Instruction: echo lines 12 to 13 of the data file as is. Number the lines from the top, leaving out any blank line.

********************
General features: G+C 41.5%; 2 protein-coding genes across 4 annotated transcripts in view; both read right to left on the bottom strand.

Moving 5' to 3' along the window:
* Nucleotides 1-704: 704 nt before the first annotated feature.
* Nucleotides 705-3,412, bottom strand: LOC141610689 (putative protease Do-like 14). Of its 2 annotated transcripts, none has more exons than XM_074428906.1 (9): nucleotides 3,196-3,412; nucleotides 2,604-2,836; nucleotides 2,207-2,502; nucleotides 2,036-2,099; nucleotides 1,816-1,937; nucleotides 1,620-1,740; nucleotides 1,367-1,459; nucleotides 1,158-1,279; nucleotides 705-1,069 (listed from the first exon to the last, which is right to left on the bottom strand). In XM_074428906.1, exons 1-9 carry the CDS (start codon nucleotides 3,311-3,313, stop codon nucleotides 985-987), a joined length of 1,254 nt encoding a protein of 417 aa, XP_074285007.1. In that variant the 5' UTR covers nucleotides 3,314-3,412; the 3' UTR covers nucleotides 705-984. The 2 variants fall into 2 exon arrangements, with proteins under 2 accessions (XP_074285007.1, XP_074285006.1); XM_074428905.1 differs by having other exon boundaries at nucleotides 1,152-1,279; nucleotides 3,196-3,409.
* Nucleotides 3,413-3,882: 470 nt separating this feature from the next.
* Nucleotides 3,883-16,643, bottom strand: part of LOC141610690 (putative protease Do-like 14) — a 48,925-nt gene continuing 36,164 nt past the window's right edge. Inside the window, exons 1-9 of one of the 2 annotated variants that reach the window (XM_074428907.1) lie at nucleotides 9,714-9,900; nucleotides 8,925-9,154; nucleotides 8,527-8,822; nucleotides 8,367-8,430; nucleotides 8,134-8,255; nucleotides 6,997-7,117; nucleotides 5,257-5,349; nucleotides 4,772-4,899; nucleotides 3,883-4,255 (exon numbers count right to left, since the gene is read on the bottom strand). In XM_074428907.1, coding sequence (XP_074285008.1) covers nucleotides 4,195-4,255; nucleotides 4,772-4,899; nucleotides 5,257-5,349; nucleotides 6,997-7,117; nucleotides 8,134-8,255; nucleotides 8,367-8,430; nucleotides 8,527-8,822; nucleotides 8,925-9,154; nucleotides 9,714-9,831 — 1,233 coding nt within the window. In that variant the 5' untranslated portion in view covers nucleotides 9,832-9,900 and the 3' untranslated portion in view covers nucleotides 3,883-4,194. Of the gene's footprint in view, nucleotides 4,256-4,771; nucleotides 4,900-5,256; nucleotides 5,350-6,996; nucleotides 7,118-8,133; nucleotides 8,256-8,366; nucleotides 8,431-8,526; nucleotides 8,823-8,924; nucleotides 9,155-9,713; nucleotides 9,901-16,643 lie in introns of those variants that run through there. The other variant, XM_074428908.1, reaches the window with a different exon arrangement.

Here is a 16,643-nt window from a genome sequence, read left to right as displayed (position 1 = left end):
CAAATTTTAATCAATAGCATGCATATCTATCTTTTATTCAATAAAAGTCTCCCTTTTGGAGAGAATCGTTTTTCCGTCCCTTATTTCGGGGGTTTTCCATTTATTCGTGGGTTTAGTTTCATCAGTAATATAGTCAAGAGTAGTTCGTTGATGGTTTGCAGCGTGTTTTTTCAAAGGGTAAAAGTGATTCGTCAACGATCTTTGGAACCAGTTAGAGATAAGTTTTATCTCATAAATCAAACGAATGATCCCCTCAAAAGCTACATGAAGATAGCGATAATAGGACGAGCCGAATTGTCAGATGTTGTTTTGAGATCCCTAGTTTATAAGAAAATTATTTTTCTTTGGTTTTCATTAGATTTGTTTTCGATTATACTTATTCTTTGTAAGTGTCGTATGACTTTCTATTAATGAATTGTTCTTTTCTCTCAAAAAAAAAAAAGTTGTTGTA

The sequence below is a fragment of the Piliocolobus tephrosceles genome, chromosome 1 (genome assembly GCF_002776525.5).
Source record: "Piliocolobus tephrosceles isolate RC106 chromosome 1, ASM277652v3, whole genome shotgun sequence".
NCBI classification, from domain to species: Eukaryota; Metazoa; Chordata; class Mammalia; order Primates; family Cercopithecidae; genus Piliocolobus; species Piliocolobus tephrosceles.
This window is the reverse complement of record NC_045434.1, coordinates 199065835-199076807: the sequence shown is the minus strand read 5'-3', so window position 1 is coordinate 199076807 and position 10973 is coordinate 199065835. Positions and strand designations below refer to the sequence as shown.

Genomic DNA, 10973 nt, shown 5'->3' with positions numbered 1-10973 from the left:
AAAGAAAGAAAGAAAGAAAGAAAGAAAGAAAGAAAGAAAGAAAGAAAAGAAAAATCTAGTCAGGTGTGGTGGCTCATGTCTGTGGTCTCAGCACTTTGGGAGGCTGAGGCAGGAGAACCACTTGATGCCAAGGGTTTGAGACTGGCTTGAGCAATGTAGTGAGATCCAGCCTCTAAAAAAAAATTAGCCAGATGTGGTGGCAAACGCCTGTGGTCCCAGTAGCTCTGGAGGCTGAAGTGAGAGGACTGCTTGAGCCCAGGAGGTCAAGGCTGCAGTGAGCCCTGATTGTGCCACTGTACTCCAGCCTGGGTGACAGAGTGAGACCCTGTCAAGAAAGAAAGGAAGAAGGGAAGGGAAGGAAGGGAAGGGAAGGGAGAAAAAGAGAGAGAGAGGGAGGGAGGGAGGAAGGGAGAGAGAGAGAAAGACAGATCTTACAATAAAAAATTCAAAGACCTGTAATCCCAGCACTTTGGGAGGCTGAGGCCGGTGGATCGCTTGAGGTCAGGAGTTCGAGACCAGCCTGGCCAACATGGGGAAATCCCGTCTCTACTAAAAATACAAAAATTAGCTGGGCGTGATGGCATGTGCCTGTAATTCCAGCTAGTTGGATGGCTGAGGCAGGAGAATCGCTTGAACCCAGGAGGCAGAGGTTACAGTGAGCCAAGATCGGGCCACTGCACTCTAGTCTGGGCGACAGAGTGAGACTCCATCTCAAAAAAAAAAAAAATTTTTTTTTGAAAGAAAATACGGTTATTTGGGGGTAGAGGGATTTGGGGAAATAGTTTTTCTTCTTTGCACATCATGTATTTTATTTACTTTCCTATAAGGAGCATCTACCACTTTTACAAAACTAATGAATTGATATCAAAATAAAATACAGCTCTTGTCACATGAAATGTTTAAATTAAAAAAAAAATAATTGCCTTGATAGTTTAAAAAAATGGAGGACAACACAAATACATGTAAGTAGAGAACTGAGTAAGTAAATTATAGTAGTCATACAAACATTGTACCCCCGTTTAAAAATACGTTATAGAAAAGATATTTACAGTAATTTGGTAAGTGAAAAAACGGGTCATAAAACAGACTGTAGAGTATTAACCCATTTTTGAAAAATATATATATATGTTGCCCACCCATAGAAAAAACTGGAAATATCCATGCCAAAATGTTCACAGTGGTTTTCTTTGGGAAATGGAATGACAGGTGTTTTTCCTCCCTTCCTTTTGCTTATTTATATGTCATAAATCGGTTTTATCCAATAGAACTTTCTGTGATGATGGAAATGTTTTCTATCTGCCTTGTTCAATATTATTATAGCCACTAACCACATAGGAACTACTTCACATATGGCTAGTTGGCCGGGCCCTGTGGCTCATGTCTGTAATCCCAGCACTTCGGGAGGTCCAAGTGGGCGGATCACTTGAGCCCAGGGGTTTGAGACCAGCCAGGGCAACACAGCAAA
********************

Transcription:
This window is the reverse complement of record NC_045434.1, coordinates 199065835-199076807: the sequence shown is the minus strand read 5'-3', so window position 1 is coordinate 199076807 and position 10973 is coordinate 199065835. Positions and strand designations below refer to the sequence as shown.

Genomic DNA, 10973 nt, shown 5'->3' with positions numbered 1-10973 from the left: